Lately the Snarky Editor has been running across an unusual number of repetitive phrases. Most of them are thoughtless, because the author is just cruising along telling the story without stopping to think if the phrasing says something more than once. But all these repetitions cause the story pace to drag, and some bring the reader to a dead halt.
Floor-to-ceiling glass windows
Unless the window is made of something other than glass, we don’t need to specify. And if it isn’t regular glass (bullet-proof glass? Plexiglas? glass blocks?), that’s potentially an important detail and it would help the reader picture the scene.
She looked past me and nodded with her head.
What else can a human nod but a head? Though I guess I haven’t tried nodding my elbow.
He touched my arm with his hand.
It’s pretty safe to assume if we’re touching something, we’re using a hand. If we’re not, or if the touch is more specific (a fingertip?), then that’s worthy of comment.
She shrugged her shoulders
No other body part can be shrugged. (She shrugged her hips? Nope.) Saying She shrugged is plenty.
Sam took his foot and kicked in the window so they could climb through.
If he wasn’t using his foot, it wouldn’t be a kick, now would it?
She kicked the door shut behind her with the heel of her foot.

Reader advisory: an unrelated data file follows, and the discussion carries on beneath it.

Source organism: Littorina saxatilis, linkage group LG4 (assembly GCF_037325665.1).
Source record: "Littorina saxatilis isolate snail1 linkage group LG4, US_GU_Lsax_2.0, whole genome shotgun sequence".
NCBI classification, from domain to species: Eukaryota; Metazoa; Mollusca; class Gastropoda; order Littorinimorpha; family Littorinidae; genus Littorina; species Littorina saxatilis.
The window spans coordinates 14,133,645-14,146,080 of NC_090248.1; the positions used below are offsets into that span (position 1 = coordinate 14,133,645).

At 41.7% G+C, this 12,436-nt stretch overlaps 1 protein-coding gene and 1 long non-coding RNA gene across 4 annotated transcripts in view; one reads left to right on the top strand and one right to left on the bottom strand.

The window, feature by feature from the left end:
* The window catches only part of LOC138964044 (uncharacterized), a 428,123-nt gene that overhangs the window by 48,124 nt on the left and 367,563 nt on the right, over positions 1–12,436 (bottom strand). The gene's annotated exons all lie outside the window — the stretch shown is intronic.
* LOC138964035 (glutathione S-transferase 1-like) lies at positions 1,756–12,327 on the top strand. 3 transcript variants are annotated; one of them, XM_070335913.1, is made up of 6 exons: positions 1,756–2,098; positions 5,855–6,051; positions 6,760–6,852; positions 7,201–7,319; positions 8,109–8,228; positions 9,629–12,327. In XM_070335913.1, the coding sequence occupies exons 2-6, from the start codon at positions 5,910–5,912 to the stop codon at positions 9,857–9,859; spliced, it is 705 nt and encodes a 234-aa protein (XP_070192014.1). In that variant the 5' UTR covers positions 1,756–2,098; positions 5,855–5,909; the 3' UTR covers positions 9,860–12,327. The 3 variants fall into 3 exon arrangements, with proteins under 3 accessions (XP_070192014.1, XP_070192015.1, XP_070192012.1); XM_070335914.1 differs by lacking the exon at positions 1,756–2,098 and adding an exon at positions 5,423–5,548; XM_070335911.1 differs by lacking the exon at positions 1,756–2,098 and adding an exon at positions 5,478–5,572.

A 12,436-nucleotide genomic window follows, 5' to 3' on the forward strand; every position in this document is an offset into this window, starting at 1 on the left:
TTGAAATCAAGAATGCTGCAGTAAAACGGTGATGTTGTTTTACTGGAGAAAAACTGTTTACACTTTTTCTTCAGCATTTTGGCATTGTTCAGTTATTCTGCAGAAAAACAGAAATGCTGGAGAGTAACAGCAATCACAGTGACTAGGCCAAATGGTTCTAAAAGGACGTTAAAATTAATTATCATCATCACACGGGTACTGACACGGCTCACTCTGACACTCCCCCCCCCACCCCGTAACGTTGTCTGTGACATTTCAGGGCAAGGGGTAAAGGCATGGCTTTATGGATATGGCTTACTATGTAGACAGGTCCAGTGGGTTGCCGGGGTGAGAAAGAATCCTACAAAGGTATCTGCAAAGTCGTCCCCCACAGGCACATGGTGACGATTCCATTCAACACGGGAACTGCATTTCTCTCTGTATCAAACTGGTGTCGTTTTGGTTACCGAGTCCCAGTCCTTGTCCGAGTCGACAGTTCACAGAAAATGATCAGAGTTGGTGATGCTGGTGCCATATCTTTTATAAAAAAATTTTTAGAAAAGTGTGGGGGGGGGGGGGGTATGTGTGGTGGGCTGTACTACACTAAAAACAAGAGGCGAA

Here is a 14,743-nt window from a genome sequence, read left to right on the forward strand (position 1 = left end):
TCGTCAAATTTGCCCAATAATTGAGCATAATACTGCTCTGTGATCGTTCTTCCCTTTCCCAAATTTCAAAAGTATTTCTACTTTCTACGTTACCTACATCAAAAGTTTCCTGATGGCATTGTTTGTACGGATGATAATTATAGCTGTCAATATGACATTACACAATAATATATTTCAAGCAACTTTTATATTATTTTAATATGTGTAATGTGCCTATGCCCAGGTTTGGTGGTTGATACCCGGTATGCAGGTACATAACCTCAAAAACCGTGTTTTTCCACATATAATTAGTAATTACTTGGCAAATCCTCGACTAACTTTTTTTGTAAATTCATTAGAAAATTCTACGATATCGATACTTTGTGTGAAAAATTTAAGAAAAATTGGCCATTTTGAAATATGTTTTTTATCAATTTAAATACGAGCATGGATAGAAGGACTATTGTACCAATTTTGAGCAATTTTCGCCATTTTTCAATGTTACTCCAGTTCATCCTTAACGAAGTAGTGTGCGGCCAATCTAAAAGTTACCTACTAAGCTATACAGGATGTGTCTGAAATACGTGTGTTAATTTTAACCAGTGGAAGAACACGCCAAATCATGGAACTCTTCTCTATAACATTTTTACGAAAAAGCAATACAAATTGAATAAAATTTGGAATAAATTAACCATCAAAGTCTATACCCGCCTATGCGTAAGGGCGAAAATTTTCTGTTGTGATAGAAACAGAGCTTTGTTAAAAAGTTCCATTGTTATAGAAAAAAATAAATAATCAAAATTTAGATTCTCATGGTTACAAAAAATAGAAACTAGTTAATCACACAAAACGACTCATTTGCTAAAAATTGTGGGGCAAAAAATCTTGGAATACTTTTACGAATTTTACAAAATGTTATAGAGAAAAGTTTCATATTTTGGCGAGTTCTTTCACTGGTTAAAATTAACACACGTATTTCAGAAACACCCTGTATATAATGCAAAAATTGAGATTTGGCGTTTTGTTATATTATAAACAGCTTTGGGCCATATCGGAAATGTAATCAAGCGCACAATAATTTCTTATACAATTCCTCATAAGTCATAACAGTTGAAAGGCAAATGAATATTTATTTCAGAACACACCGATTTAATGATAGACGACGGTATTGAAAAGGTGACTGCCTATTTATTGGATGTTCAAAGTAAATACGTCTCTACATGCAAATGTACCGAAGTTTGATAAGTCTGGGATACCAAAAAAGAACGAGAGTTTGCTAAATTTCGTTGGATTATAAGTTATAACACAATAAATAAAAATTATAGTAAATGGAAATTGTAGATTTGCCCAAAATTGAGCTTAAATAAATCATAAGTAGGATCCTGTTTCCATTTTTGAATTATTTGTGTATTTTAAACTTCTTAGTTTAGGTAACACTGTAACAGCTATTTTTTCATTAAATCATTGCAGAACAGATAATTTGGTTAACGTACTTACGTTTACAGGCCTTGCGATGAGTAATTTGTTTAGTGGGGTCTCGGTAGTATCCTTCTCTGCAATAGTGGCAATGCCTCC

This one’s a triple – kick, heel, foot. She kicked the door shut behind her is all we need.
That’s weird, I silently thought.
A thought is a silent reflection. Yeah, sometimes we think out loud. That’s called “talking”.
I thought to myself
And all thoughts are to oneself. I thought means the same thing.
“I wonder if he’s acting this way because of me?” she thought privately.
“You’re extremely good,” she complimented.
If the dialogue line and the tag don’t match in feeling, then it’s helpful to spell out the distinction. (“You’re extremely good,” she said sarcastically.) But when the dialogue line says it so clearly, we don’t need to repeat the same meaning in the tag.
“I hope it hurts like an SOB,” Jake growled ferally.
This is just overkill, and it ends up feeling funny rather than threatening.
Her father was brutally murdered.
One murder can be bloodier, or gorier, or more violent than another one is. But every murder is brutal. (We wouldn’t say “Her father was gently murdered.”) Saying “brutally murdered” is a generality that doesn’t add to the story. Maybe use some specifics instead, so the reader knows more about this particular crime.
The Midwest lies in complete ruins after a catastrophic disaster kills tens of thousands.
Are complete ruins more ruined than just plain ruins are? And isn’t a disaster plenty bad on its own? Can a catastrophic disaster really be any worse than an ordinary disaster? Again, maybe share some specific details about what was ruined and how it looked — things that will help the reader picture and care about the results.
Most of the redundancies that creep into our stories are accidental. The time to fix them isn’t when we’re writing, because pausing to contemplate the value of I thought versus I thought to myself only slows our progress.
But when the story’s all on paper and it’s editing time? Catch those repetitions and kill ’em dead.
(And yes, the Snarky Editor just used a redundancy – to make the point.)
The Snarky Editor comes out of hiding occasionally to comment on the awkward, silly, and sometimes hilarious editing errors found in published books.